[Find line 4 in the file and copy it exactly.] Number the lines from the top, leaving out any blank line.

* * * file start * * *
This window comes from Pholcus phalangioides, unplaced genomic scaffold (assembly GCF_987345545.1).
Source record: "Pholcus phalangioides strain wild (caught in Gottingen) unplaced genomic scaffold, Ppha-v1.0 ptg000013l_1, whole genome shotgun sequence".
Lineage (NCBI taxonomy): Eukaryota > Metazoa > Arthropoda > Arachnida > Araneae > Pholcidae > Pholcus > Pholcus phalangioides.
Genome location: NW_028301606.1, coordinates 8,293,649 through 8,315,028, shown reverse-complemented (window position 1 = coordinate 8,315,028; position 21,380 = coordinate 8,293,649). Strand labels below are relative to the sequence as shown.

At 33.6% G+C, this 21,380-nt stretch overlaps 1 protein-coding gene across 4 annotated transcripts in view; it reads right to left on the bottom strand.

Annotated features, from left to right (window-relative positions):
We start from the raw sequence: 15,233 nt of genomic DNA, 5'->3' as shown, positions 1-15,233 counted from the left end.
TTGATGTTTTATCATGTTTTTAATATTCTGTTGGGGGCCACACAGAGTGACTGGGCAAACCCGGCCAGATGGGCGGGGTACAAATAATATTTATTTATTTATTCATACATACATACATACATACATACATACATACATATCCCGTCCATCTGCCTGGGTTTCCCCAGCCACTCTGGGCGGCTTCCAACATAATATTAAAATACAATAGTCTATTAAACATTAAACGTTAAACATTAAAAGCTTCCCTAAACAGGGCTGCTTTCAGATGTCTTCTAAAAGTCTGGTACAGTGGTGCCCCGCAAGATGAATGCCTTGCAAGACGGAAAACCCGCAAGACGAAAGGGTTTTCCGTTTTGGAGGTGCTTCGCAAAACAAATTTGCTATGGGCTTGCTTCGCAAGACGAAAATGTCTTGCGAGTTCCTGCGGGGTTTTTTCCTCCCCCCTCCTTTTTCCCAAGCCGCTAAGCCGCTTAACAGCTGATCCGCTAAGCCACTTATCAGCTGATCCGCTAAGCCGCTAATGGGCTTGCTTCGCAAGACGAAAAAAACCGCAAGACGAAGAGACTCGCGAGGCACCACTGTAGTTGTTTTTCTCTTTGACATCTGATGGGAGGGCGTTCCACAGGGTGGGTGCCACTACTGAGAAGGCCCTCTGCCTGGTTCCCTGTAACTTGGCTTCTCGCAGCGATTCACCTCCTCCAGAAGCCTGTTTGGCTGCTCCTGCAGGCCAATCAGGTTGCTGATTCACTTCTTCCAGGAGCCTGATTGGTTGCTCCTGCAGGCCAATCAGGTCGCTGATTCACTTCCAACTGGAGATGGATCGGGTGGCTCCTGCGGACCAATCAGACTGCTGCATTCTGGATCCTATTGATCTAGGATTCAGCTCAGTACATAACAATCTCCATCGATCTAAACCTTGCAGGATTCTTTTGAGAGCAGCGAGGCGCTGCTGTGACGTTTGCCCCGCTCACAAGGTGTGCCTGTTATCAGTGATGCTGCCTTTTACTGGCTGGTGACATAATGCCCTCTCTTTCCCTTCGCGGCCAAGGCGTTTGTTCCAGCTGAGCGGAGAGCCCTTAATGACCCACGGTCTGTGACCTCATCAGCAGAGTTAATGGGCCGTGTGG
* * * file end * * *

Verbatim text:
Genome location: NW_028301606.1, coordinates 8,293,649 through 8,315,028, shown reverse-complemented (window position 1 = coordinate 8,315,028; position 21,380 = coordinate 8,293,649). Strand labels below are relative to the sequence as shown.